• Perry Township: Southport High School and Perry Meridian will have a brief assembly. Students can walkout if approved by a parent.

Indianapolis Public Schools will all operate by the same guidelines:

  • All walkouts are student-led.
  • Students have the option to participate in the walkout.
  • Students who decide to participate in the walkout will not be punished as long as they follow the rules set by the school.
  • There will be supervision outside for those who choose to participate in the walkout.
  • Participating schools have chosen a designated, safe location on campus for students to gather.
  • There will be supervision inside for those who choose not to participate in the walkout.
  • Parents are being notified of their child’s options and the safety plans in place.

The Metropolitan School District of Wayne Township issued this statement about the event:

“The M.S.D. of Wayne Township continues to work towards providing the safest environment possible for our students and staff.  We have great concern regarding the well publicized proposed 10 a.m. walkout during which school children across America are being encouraged to exit their secured schools and gather outside where a greater safety risk exists. As a result, the M.S.D. of Wayne Township has plans in place to address this safety concern should students choose to participate.  However, for safety reasons, we will not be sharing our safety plan in advance. The school entrances will remain secure and no unauthorized persons will be permitted on campus during this time frame.”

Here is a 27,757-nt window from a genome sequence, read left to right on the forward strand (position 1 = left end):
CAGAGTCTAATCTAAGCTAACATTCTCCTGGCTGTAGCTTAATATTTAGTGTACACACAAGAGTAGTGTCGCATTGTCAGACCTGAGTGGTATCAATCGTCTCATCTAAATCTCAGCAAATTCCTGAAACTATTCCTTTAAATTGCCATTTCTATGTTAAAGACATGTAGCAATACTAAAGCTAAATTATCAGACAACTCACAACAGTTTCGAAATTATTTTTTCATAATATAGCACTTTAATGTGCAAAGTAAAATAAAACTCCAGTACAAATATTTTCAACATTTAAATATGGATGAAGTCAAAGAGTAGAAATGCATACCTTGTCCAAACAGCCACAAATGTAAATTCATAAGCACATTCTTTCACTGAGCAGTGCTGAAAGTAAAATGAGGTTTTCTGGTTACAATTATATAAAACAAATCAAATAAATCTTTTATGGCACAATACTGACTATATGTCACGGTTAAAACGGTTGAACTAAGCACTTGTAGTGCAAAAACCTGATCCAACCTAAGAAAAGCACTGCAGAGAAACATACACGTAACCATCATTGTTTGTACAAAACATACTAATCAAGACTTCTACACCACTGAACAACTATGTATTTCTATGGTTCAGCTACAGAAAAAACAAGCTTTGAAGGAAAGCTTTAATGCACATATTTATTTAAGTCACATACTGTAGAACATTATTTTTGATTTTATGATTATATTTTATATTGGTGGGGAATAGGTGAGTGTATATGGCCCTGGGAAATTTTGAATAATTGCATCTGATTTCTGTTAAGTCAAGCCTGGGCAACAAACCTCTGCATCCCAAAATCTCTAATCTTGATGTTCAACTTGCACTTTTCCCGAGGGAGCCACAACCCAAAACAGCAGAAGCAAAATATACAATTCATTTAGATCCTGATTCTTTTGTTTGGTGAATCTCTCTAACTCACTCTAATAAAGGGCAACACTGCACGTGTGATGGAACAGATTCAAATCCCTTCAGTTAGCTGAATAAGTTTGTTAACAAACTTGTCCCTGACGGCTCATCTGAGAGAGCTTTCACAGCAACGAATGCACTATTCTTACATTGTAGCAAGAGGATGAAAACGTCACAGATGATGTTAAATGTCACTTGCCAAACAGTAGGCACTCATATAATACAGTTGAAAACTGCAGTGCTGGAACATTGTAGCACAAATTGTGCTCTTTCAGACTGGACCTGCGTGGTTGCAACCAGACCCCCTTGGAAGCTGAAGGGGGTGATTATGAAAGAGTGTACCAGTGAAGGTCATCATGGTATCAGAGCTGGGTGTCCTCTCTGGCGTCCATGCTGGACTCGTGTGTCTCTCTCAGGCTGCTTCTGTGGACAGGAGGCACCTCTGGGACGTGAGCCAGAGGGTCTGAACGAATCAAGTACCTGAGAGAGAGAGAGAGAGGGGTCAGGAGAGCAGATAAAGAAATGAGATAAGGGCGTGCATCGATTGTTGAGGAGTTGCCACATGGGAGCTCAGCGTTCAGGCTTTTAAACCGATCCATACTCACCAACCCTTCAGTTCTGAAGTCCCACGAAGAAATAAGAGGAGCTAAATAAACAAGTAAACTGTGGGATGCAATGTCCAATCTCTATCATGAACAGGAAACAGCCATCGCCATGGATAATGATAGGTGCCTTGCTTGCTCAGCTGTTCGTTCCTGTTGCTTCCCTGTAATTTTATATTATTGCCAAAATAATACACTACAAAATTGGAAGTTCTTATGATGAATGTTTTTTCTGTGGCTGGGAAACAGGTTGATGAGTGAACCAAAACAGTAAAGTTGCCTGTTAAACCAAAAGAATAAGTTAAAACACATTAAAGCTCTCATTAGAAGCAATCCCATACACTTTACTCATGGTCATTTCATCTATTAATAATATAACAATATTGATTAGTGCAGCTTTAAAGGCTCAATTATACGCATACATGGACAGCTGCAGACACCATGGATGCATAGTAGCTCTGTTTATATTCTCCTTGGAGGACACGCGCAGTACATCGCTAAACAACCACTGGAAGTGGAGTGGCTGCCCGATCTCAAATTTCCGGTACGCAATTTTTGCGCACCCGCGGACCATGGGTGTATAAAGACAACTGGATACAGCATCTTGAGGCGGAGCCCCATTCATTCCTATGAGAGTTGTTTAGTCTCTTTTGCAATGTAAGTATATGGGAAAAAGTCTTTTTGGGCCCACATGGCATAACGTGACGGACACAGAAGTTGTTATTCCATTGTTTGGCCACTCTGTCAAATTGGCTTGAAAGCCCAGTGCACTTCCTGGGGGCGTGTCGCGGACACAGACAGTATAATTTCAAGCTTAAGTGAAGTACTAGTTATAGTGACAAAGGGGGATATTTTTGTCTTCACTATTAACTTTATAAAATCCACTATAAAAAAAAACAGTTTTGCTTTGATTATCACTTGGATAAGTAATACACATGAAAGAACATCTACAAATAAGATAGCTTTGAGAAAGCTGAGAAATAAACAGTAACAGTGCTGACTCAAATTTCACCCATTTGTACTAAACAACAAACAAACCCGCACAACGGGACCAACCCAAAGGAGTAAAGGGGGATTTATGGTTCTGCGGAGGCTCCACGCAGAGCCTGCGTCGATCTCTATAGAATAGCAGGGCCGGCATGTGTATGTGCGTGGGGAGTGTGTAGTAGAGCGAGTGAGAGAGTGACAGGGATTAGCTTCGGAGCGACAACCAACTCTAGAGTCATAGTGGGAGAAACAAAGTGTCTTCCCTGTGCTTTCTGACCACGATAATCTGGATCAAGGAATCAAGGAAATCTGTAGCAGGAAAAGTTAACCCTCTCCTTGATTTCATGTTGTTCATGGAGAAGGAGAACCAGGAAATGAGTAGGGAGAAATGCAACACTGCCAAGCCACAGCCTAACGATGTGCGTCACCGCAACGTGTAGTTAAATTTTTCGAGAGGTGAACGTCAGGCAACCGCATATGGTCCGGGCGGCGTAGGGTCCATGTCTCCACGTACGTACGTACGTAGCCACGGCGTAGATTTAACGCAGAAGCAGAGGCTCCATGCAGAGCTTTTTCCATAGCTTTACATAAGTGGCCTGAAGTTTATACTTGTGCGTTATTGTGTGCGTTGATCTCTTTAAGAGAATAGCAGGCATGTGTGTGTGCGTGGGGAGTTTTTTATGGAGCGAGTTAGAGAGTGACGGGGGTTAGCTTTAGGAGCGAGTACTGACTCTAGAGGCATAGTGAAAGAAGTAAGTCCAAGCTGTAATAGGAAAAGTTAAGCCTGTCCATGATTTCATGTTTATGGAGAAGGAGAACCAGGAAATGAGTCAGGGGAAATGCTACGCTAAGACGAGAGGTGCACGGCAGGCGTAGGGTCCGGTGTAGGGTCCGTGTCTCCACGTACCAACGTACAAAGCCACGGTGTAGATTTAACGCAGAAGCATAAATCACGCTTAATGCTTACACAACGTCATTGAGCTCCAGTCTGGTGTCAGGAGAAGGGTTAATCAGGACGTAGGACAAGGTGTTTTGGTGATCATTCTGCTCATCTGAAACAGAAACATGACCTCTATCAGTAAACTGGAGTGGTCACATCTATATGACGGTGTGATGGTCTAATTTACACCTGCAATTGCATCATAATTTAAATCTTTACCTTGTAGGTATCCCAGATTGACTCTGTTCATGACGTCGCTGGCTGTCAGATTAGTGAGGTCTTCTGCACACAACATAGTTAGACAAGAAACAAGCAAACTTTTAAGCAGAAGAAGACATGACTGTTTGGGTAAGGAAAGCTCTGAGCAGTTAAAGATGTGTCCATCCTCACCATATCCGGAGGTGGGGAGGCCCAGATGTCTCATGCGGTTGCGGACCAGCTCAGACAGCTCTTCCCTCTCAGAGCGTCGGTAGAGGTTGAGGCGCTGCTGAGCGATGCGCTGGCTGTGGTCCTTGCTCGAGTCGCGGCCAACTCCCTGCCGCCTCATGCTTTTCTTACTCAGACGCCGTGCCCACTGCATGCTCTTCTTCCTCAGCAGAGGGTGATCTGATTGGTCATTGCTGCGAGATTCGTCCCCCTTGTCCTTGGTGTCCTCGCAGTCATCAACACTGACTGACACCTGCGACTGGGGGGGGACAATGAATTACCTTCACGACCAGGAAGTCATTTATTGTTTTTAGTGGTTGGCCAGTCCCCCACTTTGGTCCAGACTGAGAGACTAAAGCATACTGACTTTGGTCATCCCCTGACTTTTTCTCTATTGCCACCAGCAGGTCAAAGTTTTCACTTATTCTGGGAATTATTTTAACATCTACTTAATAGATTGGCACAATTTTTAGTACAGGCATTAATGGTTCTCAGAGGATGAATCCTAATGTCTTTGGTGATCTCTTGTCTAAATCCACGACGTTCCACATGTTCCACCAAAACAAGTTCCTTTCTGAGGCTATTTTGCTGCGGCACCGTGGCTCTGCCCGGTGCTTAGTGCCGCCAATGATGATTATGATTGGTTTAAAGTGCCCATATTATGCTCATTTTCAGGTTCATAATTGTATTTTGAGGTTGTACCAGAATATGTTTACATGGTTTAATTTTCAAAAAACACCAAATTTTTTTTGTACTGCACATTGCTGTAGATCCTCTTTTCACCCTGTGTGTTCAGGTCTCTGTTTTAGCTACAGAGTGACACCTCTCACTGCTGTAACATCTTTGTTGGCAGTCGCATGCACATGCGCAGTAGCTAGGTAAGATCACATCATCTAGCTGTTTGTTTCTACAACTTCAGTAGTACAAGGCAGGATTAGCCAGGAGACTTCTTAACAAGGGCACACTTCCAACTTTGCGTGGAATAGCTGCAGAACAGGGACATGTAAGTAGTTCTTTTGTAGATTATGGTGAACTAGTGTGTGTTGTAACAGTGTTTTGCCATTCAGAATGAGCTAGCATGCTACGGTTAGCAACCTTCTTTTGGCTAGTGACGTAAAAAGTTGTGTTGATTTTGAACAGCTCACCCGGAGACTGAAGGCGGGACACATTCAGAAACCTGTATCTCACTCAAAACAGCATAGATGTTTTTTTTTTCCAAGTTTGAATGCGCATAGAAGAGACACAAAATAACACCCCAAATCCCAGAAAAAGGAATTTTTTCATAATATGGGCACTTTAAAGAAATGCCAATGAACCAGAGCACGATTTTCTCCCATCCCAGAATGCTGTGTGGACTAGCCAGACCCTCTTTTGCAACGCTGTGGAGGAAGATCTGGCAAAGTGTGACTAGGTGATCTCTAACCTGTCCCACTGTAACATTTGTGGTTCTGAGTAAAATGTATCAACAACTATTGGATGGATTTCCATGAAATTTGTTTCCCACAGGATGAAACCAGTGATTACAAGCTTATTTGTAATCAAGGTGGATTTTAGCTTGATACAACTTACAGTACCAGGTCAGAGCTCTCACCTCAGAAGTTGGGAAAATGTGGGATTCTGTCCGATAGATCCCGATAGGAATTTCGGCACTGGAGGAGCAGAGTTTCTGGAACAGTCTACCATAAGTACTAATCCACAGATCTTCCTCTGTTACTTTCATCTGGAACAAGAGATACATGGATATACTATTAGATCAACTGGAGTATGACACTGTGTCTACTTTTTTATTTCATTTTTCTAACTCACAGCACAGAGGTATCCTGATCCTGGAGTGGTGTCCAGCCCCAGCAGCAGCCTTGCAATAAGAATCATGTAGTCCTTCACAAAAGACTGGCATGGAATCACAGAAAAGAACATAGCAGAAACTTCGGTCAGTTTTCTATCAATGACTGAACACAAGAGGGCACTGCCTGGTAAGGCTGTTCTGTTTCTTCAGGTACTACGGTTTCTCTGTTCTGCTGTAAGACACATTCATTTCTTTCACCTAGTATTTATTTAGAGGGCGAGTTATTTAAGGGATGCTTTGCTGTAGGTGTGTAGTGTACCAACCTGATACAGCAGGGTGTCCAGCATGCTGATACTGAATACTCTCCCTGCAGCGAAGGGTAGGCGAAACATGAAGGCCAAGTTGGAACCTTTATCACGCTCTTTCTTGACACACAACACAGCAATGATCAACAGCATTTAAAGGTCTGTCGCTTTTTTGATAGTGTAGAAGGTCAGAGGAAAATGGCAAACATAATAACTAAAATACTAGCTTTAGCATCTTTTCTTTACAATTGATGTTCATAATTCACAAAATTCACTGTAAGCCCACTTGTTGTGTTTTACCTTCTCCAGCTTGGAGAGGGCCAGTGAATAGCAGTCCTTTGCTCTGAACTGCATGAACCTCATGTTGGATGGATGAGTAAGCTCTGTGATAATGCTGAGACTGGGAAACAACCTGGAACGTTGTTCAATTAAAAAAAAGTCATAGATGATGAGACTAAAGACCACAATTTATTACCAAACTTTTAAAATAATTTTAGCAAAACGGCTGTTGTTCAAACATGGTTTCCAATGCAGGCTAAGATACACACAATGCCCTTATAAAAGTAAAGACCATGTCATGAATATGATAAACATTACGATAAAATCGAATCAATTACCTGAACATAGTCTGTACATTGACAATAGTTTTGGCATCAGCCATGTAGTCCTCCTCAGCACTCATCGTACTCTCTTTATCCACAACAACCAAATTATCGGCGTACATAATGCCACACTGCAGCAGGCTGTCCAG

Officials at Decatur Township said they were made aware of a potential threat during protests. Administrators said police determined the threat was not credible. Here’s the statement in full:

Last evening, we were made aware of a post on social media of a threat that was to allegedly take place today within the district.  Once we discovered this threat, we informed the MSD of Decatur Township Police, who had then directly collaborated with the Indianapolis Police Department, to identify and evaluate the situation.  This joint team determined this this is NOT a credible threat.  Maintaining safety in all of our schools is our highest priority.  We will have increased security to preserve the safe environment that we expect every school day.  In light of the national walk out today, we expect student learning to be conducted today like any other day.  Our staff with work with police to ensure the safety of our children.

Sen. Todd Young (R-IN) issued this statement:

“We must ensure our schools have the resources needed to keep students safe and prevent another horrible tragedy like Parkland from occurring. By encouraging school safety infrastructure upgrades, more school counselors and mental health professionals, and improved communication, these bills can help keep our kids safe.”

Sen. Joe Donnelly (D-IN) issued this statement:

“It’s encouraging to see so many students making their voices heard in our communities. I believe that we need to take action to reduce gun violence and make sure our schools are safe places to learn. Every student and teacher has the right to go to school every day in a safe environment—and parents and loved ones should be able to trust that they will come home safe at the end of each school day. I will continue to work in a bipartisan way to address these issues.”